No longer limited to one activity per day, Lindsay has savored walks to the park with her husband and cooking with her family; and she hopes to go kayaking with her son this summer. On March 16, she returned to Northwell Health to thank the team of pulmonologists, cardiologists and surgeons who cared for her. They also included Samit Shah, MD, a cardiologist who continues to follow her care, and Arun Talwar, MD, a pulmonologist who has treated Lindsay since 1998.

“They have given me my life back,” she said, tears overtaking her words as she turned to thank her medical team. “They have given me the opportunity to continue to see my son grow, more years with my husband and my family.”

A woman wearing a black shirt speaks into a microphone while four doctors wearing white lab coats and face masks look on.

Keys to success after lung transplant

The moment that the cross-clamps were removed, Dr. Kon said, and blood started pumping through Lindsay’s new heart and lungs around 7 a.m. on February 5, “we knew that she was going to do really well: not only prolong her life, but get back to a good quality of life.”

Following lung transplantation, there are some key steps patients can take, which Dr. Kon said are equally important to the medical care they receive, to optimize their recovery:

Stay in shape: While de-conditioning pre-transplant is common and understandable, stay as strong as you can. One way to do this is to keep your nutrition up. For patients to get back to normal following transplant surgery usually takes several months. Be as active as you can and take full advantage of rehabilitation services available to you.

Take medications on time: Be a good steward of this organ. Anti-rejection drugs suppress the body’s immune response. While they help fight rejection — patients face the greatest risk of rejection in the first year — they reduce the body’s natural ability to fight off infections.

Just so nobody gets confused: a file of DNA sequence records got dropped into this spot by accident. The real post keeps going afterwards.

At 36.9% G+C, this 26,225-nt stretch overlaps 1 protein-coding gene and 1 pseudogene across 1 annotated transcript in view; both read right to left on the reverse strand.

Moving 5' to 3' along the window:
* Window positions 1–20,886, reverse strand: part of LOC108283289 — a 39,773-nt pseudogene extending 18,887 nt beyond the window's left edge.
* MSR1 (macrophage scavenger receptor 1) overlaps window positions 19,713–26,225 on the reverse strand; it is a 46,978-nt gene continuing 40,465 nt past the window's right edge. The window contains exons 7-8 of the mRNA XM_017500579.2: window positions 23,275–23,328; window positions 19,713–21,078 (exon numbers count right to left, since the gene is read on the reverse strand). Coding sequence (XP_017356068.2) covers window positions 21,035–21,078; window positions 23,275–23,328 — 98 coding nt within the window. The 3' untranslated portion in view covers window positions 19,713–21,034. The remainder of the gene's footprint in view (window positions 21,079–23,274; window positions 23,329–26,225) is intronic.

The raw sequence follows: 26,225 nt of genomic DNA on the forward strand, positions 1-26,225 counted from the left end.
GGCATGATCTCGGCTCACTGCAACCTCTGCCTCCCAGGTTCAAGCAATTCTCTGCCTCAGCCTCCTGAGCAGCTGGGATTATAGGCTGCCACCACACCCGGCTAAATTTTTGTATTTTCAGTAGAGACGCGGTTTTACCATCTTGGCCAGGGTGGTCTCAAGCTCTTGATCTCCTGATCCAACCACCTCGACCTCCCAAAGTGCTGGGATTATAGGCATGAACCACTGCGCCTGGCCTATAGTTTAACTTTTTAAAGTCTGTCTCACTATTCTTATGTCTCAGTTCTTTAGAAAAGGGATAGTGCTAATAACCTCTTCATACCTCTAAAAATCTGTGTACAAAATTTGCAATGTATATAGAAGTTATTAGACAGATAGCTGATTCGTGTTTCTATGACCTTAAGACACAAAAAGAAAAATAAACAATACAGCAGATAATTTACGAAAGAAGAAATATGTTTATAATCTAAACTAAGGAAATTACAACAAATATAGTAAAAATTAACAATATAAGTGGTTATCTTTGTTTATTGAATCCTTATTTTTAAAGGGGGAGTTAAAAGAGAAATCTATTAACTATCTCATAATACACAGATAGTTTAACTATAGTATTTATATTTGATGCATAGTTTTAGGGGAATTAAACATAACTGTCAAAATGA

Keep appointments: Regular check-ins will catch problems early. And should anything out of the ordinary occur between visits, let your medical team know right away. Many times it’s a simple fix for a simple problem, especially if identified early. Before transplant, patients get a full assessment from a multidisciplinary team, which follows them through their recovery and years after. They include a:

  • Cardiologist
  • Cardiac surgeon
  • Pharmacist
  • Financial planner
  • Neuropsychologists
  • Palliative care clinician
  • Social worker
  • Psychiatry (if needed)

Get back into life: Frame of mind and a positive outlook can go a long way. Re-discover and celebrate all the victories that come from doing things you love, which you may have had to give up.

“I ask my patients not to thank me while they’re still in the hospital,” Dr. Kon said. “But when they get home and do whatever that thing is that they’ve been wanting to do for years, but haven’t been able to, I ask that they take a picture and send that to me.”

For Lindsay that was having dinner with her family without the use of oxygen; and when she’s gained her strength, kayaking with her son.

“Everything was so fast and so perfect; everything just worked out so well,” Lindsay said. “It’s nothing less than a miracle.”